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People v. Wallace

Supreme Court of New York, Second Department

May 22, 2013

The People of the State of New York, respondent,
Maurice Wallace, appellant. (Ind. No. 2664-08)

Matthew Muraskin, Port Jefferson, N.Y., for appellant.

Thomas J. Spota, District Attorney, Riverhead, N.Y. (Michael Blakey of counsel), for respondent.



Appeal by the defendant from a judgment of the County Court, Suffolk County (Weber, J.), rendered October 5, 2010, convicting him of murder in the second degree and menacing in the second degree, upon a jury verdict, and imposing sentence. The appeal brings up for review the denial, after a hearing (R. Doyle, J.), of that branch of the defendant's omnibus motion which was to suppress his statements to law enforcement officials.

ORDERED that the judgment is affirmed.

The defendant contends that the Miranda warnings (see Miranda v Arizona, 384 U.S. 436) given to him before obtaining his statements were inadequate. This contention is unpreserved for appellate review and, in any event, without merit (see People v Louisias, 29 A.D.3d 1017, 1018-1019; People v Bartlett, 191 A.D.2d 574, 575).

Viewing the evidence in the light most favorable to the prosecution (see People v Contes, 60 N.Y.2d 620), we find that it was legally sufficient to establish the defendant's guilt beyond a reasonable doubt. Moreover, in fulfilling our responsibility to conduct an independent review of the weight of the evidence (see CPL 470.15[5]; People v Danielson, 9 N.Y.3d 342), we nevertheless accord great deference to the jury's opportunity to view the witnesses, hear the testimony, and observe demeanor (see People v Mateo, 2 N.Y.3d 383, 410, cert denied 542 U.S. 946; People v Bleakley, 69 N.Y.2d 490, 495). Upon reviewing the record here, we are satisfied that the verdict of guilt was not against the weight of the evidence (see People v Romero, 7 N.Y.3d 633).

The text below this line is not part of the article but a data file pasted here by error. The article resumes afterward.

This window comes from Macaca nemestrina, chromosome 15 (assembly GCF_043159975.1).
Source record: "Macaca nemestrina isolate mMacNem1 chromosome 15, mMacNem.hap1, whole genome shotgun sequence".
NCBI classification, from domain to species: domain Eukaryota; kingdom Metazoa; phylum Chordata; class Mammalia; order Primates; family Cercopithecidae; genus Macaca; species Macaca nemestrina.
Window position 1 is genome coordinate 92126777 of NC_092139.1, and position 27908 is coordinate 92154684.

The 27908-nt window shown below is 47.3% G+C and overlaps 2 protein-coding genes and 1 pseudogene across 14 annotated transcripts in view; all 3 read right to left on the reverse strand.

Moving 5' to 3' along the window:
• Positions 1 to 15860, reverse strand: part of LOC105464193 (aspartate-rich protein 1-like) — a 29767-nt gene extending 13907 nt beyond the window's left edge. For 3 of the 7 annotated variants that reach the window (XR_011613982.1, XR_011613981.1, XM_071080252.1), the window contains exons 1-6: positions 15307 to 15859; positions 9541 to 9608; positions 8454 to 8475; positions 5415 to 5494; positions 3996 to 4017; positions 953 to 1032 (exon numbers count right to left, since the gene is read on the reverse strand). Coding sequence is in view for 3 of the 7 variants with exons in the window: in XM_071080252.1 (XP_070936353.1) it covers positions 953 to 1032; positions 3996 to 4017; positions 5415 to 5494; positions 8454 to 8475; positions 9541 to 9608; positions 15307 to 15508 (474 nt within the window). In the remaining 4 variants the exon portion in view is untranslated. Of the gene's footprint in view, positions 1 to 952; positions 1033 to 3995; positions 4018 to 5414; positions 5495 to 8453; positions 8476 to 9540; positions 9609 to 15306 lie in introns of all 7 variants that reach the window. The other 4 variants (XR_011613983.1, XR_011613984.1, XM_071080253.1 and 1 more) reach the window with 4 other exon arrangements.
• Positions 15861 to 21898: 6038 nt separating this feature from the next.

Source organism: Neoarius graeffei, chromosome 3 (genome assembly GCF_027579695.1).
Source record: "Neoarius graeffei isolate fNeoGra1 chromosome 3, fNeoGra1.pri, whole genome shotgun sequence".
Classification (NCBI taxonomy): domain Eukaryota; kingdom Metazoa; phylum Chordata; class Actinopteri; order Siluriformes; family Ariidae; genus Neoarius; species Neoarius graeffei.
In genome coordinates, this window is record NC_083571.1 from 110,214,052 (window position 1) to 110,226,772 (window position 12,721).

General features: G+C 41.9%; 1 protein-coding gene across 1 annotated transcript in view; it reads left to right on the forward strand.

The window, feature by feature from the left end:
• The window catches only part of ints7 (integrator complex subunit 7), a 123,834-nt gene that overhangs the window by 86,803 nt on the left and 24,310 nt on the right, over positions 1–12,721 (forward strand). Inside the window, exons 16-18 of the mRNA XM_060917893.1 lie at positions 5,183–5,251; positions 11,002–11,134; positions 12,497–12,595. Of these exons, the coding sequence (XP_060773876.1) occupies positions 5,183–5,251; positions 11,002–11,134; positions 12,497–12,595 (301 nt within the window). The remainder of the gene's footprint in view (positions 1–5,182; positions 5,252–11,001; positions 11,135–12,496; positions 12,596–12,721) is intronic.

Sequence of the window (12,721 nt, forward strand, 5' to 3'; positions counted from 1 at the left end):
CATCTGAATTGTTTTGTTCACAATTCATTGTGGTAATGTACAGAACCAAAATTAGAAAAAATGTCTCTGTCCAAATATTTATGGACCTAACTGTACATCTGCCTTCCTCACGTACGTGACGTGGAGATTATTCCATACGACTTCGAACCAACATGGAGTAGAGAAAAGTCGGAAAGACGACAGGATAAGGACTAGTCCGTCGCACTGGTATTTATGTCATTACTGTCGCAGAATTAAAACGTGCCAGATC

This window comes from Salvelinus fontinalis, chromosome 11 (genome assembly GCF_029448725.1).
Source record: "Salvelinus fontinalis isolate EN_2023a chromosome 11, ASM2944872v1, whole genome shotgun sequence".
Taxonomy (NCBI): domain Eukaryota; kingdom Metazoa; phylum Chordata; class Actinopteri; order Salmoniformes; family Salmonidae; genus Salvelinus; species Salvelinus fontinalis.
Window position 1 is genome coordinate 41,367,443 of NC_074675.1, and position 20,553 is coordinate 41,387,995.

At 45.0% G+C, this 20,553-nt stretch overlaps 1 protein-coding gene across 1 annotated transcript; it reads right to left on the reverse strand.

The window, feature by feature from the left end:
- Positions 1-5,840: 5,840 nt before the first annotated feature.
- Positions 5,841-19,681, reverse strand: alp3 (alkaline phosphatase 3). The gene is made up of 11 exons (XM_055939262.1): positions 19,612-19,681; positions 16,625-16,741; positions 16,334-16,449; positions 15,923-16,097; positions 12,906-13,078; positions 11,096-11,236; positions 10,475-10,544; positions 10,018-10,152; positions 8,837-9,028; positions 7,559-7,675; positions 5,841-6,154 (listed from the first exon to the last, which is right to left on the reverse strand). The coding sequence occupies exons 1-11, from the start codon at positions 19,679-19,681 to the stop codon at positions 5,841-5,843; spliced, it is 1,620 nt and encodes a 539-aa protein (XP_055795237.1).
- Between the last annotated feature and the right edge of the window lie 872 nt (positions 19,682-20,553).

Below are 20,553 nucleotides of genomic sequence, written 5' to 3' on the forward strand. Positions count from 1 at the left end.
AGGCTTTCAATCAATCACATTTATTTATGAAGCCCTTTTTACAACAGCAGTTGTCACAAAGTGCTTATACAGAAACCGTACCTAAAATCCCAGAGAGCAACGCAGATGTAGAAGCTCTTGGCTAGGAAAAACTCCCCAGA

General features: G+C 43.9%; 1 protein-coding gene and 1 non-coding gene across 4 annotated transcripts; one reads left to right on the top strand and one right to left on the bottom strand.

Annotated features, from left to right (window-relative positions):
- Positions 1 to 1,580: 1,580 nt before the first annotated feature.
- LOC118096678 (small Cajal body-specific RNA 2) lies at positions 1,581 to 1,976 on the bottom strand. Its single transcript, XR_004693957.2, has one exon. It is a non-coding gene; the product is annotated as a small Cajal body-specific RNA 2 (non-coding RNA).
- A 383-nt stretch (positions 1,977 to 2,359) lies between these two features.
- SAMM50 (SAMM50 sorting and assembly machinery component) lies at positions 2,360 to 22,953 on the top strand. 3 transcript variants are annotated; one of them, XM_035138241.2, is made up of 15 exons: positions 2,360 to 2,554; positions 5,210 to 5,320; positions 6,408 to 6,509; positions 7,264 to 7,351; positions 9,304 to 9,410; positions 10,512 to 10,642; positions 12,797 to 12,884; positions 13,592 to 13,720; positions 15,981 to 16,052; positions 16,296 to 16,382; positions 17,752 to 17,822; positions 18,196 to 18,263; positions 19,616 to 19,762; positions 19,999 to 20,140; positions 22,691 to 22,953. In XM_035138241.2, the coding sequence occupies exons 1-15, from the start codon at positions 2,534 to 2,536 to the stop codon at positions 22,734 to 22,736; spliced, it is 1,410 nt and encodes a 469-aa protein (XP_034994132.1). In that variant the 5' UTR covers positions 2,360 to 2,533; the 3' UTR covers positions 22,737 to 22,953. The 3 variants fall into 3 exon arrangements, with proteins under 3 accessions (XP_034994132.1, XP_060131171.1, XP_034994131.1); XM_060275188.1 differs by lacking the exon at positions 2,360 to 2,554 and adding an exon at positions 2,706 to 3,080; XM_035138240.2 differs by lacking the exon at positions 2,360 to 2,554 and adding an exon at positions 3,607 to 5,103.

The record establishes that the defendant's express waiver of his right to be present at sidebar conferences (see People v Antommarchi, 80 N.Y.2d 247) was made knowingly, voluntarily, and intelligently (see People v Vargas, 88 N.Y.2d 363, 375-378; People v King, 234 A.D.2d 391). Further, the County Court providently exercised its discretion in declining to give a missing witness charge (see People v Edwards, 14 N.Y.3d 733; People v Savinon, 100 N.Y.2d 192, 196-197; People v Gonzalez, 68 N.Y.2d 424, 427).

Contrary to the defendant's contention, the tape-recorded conversation between a witness who testified at the trial and the defendant was relevant to issues at the trial, at least in part. Even if the admission into evidence of the entire conversation was error, the error was harmless, as there was overwhelming evidence of the defendant's guilt and no significant probability that any error in this regard contributed to his conviction (see People v Crimmins, 36 N.Y.2d 230, 241-242; People v Maggette, 244 A.D.2d 575, 576).

The defendant also contends that the County Court erred in directing him to be shackled behind bunting during the trial (see Deck v Missouri, 544 U.S. 622, 630). This issue is unpreserved for appellate review (see People v Glover, 96 A.D.3d 777, 777). In any event, although the County Court may not have articulated valid particularized reasons for granting the request to have the defendant shackled during the trial, any error was harmless (see People v Cruz, 17 N.Y.3d 941, 944).

The defendant's remaining contentions are unpreserved for appellate review and, in any event, are without merit (see People v Hues, 92 N.Y.2d 413, 419; People v Freycinet, 11 N.Y.3d 38, 42).


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